This means that during the 66 years of Pakistan’s existence, the country had no prime minister for more than one-third of that time. Translated, on average, a Pakistani prime minister lasts in office less than two years – just one of the many measures of a country that is hopelessly unstable, corrupt and dominated by an ever-lurking military.

Under the terms of Pakistan’s constitution, a prime minister has a term of five years, but only one (Shaukat Aziz) has ever finished such a period without interruption in office. (However, Aziz only served about three years since he took over for Chaudhry Shujaat Hussain, who served on an interim basis).

The “end” of a term can come in a variety of ways -- sometimes by violence. Indeed, the first prime minister, Liaquat Ali Khan, was assassinated in 1951 in an incident that remains mysterious as to motive and the lack of a proper investigation by police. In many other cases, the prime minister (if he or she wasn’t executed or murdered) was dismissed or was forced to resign, typically after running afoul with the military or the president (or both).

One prime minister, Nurul Amin, served in office only 13 days in December 1971, on the brink of the civil war in East Pakistan which led to the independence of the new nation of Bangladesh. (Amin was a Bengali). Another former PM, Yusuf Reza Gilani, was removed from office after the supreme court charged him with contempt in connection with a corruption scandal involving his erstwhile boss, Zardari.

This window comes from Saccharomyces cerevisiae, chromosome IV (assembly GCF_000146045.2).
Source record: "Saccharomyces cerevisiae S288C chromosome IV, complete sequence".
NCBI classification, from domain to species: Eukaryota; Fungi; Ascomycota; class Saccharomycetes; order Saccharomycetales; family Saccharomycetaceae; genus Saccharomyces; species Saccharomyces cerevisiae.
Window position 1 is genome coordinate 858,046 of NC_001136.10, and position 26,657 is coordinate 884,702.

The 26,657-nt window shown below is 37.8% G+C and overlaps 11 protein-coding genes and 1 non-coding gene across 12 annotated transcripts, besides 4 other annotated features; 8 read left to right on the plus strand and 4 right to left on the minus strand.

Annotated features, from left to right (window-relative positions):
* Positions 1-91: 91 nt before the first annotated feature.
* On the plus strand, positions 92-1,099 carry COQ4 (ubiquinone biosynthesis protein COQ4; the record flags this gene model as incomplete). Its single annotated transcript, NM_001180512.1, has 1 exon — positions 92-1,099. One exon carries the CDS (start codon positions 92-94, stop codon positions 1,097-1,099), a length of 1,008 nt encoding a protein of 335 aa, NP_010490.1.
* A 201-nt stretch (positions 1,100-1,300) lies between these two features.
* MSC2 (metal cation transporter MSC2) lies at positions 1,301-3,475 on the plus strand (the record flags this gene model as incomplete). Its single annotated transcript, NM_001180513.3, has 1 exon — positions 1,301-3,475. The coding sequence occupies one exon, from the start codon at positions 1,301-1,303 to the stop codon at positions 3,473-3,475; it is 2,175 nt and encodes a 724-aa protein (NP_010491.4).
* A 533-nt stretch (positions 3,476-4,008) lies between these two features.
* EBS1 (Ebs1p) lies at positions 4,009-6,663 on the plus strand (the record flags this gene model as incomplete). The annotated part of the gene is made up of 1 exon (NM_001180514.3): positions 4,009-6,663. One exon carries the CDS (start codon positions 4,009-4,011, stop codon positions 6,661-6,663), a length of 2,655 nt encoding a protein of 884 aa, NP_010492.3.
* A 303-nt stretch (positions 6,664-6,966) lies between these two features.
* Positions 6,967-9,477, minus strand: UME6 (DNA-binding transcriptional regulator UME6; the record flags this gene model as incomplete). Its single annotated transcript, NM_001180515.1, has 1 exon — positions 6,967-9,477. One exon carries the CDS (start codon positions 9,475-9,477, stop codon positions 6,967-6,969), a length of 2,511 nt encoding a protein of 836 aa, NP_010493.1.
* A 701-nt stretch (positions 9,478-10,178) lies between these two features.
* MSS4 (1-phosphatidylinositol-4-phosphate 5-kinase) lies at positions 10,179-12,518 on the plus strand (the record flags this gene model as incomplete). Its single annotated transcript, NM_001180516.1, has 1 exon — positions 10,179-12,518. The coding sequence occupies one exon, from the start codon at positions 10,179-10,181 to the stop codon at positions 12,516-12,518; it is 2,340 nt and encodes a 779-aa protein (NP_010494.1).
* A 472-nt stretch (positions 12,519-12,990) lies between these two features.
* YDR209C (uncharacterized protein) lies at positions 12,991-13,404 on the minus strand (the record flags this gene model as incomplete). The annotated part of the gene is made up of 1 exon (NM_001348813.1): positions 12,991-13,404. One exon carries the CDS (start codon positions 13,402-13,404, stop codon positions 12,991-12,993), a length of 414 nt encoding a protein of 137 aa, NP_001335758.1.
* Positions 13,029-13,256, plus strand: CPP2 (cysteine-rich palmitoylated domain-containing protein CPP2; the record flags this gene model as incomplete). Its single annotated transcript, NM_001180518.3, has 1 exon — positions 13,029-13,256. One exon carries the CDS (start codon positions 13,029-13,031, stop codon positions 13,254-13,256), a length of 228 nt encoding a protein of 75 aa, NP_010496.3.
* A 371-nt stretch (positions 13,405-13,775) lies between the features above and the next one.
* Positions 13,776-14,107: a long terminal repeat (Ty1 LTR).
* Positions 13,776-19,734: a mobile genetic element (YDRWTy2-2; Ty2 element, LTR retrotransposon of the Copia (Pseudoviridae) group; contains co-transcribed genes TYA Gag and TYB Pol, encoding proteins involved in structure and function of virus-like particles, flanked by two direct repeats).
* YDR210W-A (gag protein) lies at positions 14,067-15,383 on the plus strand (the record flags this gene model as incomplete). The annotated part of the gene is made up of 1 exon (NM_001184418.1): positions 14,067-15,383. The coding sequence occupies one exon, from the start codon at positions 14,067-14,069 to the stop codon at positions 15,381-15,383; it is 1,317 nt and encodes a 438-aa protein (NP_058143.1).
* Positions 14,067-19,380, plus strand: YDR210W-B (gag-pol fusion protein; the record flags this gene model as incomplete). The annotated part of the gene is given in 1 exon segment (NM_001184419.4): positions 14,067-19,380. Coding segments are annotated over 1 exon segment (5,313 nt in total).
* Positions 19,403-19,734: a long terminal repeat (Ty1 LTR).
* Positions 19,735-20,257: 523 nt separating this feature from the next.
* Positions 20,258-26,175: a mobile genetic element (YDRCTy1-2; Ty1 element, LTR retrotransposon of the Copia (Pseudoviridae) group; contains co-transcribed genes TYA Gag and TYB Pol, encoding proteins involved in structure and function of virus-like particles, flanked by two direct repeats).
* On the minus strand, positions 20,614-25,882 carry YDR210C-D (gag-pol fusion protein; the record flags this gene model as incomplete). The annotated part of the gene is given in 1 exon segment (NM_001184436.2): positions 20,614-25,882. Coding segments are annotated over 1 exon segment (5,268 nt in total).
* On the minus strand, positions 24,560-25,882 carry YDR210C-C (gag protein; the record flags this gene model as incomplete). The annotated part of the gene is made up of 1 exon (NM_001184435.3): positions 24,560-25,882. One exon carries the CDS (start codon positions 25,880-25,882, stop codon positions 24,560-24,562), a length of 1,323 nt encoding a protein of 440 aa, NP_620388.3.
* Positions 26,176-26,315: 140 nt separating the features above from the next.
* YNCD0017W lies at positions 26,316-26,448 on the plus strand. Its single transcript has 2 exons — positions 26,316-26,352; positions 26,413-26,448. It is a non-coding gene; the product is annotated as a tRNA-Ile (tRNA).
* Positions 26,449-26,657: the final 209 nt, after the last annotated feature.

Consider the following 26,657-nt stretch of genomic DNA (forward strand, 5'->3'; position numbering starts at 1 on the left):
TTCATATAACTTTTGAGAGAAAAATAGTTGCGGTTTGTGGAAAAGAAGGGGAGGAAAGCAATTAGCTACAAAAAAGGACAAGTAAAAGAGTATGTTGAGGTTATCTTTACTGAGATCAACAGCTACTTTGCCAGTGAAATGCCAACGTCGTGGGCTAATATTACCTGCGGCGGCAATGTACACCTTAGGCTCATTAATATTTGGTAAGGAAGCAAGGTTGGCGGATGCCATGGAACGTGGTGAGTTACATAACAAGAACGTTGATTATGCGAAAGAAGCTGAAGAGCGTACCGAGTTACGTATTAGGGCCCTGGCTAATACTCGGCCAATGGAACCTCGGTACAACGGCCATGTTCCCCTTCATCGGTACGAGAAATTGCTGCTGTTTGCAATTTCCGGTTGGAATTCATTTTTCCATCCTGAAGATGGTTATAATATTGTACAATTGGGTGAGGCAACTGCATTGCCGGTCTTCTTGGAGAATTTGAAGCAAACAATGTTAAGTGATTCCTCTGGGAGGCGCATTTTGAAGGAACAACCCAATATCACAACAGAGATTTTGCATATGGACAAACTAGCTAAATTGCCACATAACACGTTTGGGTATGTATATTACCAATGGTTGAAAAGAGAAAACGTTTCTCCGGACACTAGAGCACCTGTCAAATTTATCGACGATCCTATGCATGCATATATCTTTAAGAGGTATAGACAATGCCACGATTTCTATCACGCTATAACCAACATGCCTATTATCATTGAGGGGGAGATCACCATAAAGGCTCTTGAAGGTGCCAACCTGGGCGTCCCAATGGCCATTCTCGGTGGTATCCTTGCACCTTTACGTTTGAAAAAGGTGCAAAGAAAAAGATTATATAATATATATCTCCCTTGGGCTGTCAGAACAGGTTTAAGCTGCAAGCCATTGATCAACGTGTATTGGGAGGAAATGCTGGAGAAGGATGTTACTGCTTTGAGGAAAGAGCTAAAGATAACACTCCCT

As for Pakistan’s Presidents (an office that has largely been ceremonial), Zardari was the only one to fully serve out his entire five-year term. Zardari is still alive, but he soon faces criminal charges in connection with massive corruption and other acts of financial misconduct, having lost his immunity from prosecution.

Some other former Presidents from the past met far worse fates – the first to hold the title Iskander Mirza was deposed by his successor, Mohammad Ayub Khan in 1958. Ayub Khan had a relatively long reign, more than a decade, when he was pressured to resign by his successor, Yahya Khan. Yahya, who took responsibility for Pakistan’s humiliating defeat in the 1971 war that created the new nation of Bangladesh, was forced to resign soon thereafter. Zia al-Haq, the man who deposed Zulfikar Bhutto and later had him executed was himself killed in an airplane crash in 1988 that has never been fully explained.

Now, Pervez Musharraf, facing life imprisonment or execution, is simply the last sad chapter in a long and absurd tradition in Pakistani politics.